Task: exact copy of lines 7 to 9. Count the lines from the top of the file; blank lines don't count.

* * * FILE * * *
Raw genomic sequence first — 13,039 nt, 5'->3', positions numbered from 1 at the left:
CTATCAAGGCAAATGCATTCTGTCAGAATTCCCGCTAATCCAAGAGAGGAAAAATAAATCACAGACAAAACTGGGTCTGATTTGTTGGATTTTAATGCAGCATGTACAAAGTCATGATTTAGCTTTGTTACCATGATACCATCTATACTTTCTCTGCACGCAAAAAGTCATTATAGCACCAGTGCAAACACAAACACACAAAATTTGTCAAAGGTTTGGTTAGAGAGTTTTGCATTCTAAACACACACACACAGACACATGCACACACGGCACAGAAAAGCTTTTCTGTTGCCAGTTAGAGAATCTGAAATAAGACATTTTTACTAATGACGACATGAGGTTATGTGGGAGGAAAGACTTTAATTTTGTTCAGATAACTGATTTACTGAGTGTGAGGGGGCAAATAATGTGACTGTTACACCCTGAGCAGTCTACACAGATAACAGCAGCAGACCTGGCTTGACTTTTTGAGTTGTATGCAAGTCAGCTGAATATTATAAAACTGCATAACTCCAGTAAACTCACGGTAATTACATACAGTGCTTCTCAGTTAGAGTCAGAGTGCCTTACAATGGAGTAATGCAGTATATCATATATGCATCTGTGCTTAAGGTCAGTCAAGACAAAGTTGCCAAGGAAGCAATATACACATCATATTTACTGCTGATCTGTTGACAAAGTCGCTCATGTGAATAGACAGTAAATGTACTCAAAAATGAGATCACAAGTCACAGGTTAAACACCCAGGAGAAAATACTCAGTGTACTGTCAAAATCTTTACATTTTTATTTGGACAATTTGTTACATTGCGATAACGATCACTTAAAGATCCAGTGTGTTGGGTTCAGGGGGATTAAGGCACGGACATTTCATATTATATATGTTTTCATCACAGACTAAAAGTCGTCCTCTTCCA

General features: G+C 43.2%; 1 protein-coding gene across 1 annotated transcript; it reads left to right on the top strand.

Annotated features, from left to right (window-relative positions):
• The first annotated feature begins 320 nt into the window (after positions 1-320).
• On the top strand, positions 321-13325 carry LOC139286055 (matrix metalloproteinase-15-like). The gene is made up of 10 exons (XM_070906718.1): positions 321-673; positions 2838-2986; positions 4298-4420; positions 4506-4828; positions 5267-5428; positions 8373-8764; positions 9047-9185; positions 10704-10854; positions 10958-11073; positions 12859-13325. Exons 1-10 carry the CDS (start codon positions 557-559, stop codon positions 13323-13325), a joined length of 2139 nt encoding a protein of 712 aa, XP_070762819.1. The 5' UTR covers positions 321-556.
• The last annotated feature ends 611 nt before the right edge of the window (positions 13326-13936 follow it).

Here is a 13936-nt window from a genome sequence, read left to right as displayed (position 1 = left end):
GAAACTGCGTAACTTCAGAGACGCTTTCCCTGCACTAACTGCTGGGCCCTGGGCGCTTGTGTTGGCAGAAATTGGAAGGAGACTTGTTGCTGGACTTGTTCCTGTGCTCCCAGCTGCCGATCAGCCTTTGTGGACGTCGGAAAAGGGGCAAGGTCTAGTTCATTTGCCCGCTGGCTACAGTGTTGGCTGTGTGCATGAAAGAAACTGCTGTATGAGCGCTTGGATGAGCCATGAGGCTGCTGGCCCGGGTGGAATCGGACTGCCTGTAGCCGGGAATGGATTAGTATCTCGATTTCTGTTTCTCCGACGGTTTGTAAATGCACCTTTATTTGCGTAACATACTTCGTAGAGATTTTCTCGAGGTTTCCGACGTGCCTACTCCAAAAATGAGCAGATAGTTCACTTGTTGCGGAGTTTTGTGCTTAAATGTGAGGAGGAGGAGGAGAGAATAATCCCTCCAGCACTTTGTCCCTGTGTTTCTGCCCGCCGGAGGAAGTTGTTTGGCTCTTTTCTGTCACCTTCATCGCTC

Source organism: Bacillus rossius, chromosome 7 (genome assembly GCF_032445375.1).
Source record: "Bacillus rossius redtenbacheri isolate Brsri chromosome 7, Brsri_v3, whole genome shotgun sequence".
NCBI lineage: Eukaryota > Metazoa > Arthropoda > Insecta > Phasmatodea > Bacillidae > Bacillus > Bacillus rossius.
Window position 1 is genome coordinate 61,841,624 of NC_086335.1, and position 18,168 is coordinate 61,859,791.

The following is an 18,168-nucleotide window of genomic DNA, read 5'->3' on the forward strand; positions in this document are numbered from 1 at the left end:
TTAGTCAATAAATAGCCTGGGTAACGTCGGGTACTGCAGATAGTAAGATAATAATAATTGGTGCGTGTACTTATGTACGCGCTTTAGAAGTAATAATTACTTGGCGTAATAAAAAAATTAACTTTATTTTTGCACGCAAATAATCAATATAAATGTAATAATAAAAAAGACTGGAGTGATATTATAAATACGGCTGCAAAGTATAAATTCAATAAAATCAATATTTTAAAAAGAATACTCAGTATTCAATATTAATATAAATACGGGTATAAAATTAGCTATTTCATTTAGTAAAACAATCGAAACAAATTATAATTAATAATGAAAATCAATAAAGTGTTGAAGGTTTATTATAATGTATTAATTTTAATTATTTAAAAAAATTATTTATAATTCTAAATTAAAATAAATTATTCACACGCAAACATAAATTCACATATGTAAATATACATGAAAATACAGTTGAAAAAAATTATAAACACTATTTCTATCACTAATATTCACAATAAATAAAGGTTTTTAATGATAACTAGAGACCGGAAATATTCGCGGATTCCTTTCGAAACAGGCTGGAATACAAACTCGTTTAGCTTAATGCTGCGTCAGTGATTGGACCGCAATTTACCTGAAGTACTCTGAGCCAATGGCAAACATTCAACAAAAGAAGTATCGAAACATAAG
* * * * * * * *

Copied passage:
• The last annotated feature ends 611 nt before the right edge of the window (positions 13326-13936 follow it).

Here is a 13936-nt window from a genome sequence, read left to right as displayed (position 1 = left end):
GAAACTGCGTAACTTCAGAGACGCTTTCCCTGCACTAACTGCTGGGCCCTGGGCGCTTGTGTTGGCAGAAATTGGAAGGAGACTTGTTGCTGGACTTGTTCCTGTGCTCCCAGCTGCCGATCAGCCTTTGTGGACGTCGGAAAAGGGGCAAGGTCTAGTTCATTTGCCCGCTGGCTACAGTGTTGGCTGTGTGCATGAAAGAAACTGCTGTATGAGCGCTTGGATGAGCCATGAGGCTGCTGGCCCGGGTGGAATCGGACTGCCTGTAGCCGGGAATGGATTAGTATCTCGATTTCTGTTTCTCCGACGGTTTGTAAATGCACCTTTATTTGCGTAACATACTTCGTAGAGATTTTCTCGAGGTTTCCGACGTGCCTACTCCAAAAATGAGCAGATAGTTCACTTGTTGCGGAGTTTTGTGCTTAAATGTGAGGAGGAGGAGGAGAGAATAATCCCTCCAGCACTTTGTCCCTGTGTTTCTGCCCGCCGGAGGAAGTTGTTTGGCTCTTTTCTGTCACCTTCATCGCTC